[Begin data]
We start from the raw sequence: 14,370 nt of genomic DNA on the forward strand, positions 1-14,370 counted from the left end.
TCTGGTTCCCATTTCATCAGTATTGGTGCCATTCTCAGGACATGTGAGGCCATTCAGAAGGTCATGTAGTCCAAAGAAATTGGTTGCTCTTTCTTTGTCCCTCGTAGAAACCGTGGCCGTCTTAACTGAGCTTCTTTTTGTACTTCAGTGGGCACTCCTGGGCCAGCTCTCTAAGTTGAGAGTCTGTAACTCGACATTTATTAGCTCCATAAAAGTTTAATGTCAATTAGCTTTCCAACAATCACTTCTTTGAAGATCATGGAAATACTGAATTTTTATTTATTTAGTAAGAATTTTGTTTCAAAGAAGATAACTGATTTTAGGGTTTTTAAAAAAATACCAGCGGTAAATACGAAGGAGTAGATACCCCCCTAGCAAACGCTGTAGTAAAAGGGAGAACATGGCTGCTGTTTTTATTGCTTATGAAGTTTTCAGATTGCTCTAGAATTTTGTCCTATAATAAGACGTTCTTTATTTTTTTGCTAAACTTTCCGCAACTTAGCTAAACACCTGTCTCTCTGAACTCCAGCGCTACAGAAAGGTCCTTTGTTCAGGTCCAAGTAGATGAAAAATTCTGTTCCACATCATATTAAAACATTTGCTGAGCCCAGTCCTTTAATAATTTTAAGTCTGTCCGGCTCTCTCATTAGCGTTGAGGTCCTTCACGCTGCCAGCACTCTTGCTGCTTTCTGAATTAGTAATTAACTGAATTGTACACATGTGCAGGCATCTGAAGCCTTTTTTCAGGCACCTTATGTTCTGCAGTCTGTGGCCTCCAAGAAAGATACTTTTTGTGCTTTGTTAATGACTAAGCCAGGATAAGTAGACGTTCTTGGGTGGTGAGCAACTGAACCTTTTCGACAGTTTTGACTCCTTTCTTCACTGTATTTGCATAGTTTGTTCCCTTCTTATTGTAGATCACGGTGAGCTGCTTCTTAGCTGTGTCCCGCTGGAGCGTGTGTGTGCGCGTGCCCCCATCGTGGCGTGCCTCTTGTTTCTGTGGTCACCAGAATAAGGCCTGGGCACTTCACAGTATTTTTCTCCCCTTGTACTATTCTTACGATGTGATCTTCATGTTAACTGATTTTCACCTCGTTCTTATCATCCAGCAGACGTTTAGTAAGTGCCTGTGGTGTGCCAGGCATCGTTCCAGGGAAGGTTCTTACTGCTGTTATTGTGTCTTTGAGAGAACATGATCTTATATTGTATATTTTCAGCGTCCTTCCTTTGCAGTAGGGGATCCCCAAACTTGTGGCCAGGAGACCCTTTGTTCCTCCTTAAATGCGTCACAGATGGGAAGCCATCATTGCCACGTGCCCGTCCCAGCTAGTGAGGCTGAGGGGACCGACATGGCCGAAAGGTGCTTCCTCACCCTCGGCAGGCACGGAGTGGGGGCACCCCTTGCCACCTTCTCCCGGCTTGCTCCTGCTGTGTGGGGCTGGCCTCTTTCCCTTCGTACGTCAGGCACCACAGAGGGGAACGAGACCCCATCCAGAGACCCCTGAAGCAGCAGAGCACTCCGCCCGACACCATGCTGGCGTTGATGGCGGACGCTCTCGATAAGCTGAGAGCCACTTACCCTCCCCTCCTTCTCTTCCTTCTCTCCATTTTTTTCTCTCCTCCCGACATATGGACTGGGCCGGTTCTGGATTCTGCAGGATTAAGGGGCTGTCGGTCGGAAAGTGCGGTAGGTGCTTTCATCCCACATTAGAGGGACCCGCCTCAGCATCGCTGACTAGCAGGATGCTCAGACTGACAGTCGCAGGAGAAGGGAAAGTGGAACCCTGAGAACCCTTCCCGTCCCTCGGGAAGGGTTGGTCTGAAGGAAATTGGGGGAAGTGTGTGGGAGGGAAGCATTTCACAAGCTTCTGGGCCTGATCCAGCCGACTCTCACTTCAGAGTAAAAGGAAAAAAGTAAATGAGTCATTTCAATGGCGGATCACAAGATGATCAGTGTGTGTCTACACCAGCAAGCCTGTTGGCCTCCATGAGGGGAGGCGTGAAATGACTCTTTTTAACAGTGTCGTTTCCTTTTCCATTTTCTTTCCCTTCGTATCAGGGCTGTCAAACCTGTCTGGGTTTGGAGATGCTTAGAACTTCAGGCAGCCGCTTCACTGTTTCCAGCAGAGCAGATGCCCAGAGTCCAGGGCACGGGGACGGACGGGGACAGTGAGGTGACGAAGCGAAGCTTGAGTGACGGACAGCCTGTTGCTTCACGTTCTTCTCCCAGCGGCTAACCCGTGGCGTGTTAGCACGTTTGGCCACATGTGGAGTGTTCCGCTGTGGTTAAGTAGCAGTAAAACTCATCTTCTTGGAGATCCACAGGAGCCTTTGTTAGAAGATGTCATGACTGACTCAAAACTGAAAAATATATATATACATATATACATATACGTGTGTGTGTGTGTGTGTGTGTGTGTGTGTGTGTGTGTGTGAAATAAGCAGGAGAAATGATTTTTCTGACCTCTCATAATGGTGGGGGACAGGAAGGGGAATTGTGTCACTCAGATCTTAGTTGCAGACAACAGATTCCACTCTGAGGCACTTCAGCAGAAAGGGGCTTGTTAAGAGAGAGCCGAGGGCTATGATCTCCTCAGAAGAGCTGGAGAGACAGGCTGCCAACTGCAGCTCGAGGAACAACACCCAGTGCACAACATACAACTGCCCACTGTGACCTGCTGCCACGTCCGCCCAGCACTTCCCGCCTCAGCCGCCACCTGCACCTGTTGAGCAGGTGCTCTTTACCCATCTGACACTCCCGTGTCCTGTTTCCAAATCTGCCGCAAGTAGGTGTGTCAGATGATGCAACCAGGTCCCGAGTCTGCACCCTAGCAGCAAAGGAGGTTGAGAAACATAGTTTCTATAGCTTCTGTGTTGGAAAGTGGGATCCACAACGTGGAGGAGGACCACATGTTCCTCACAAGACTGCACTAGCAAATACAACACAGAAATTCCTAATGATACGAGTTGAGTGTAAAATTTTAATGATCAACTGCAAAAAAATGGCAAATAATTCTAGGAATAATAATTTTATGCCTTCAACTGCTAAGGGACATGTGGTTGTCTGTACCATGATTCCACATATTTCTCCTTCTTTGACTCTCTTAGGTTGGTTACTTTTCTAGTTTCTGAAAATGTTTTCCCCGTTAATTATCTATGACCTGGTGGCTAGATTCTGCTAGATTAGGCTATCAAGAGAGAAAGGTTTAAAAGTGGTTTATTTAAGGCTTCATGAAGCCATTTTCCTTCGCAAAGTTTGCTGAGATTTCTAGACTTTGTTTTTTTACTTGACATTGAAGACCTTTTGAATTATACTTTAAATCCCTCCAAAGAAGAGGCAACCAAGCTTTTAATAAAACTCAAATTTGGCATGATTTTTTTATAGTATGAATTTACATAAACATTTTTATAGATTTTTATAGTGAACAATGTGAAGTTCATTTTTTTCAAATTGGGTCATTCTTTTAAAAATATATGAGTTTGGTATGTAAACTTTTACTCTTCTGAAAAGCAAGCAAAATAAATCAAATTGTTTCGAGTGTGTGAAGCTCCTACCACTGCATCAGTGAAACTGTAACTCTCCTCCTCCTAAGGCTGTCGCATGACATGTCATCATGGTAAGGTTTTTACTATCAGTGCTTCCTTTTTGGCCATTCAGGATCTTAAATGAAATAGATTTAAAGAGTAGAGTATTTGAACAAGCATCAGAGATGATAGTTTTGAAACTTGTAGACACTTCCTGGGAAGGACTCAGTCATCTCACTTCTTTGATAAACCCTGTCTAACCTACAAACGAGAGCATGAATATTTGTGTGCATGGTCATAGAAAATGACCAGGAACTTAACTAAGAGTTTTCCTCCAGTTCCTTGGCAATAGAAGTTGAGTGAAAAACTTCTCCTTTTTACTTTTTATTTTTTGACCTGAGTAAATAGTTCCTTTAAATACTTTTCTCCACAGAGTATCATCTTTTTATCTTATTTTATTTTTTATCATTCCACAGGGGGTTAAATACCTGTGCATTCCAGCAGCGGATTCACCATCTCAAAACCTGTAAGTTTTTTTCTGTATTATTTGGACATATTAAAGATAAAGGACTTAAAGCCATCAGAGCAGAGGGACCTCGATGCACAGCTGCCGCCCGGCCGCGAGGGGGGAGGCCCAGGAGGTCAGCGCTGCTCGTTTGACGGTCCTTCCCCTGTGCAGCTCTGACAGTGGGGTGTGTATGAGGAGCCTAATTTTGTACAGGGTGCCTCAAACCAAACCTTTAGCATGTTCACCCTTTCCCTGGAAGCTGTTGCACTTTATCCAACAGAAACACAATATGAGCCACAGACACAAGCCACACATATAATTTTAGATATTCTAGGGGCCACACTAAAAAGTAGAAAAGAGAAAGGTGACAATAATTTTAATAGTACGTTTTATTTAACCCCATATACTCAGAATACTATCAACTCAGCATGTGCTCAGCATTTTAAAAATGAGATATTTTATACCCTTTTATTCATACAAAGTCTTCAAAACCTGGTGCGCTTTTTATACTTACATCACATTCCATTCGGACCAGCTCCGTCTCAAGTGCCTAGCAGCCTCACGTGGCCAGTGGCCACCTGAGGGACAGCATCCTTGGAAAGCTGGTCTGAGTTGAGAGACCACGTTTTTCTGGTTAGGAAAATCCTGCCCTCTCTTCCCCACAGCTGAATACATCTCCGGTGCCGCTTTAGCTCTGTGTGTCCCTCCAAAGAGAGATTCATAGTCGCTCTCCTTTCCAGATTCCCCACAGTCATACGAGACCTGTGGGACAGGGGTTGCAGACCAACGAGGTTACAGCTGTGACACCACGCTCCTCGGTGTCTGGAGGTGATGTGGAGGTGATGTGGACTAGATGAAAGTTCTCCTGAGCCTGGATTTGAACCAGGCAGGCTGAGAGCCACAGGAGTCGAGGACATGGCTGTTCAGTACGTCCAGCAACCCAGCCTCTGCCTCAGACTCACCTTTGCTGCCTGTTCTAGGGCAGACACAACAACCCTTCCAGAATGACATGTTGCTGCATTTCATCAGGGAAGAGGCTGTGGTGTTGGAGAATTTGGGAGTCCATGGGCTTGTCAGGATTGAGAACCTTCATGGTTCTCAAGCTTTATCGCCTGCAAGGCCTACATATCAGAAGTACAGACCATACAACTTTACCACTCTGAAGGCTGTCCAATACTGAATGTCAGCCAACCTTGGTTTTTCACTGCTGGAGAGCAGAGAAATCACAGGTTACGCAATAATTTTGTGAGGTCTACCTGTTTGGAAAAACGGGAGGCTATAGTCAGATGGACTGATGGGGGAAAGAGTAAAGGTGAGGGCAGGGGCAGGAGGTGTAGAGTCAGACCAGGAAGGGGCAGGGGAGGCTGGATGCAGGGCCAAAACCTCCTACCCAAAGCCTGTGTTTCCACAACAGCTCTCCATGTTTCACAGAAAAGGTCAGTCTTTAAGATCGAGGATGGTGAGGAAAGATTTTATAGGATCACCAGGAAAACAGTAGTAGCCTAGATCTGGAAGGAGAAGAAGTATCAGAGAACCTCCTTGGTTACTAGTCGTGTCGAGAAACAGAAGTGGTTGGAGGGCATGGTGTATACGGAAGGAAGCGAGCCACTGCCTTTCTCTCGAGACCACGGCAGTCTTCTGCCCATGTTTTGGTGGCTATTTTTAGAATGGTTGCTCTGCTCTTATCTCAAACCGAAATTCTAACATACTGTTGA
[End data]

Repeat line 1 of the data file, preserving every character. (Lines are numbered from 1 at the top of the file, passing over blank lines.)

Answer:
We start from the raw sequence: 14,370 nt of genomic DNA on the forward strand, positions 1-14,370 counted from the left end.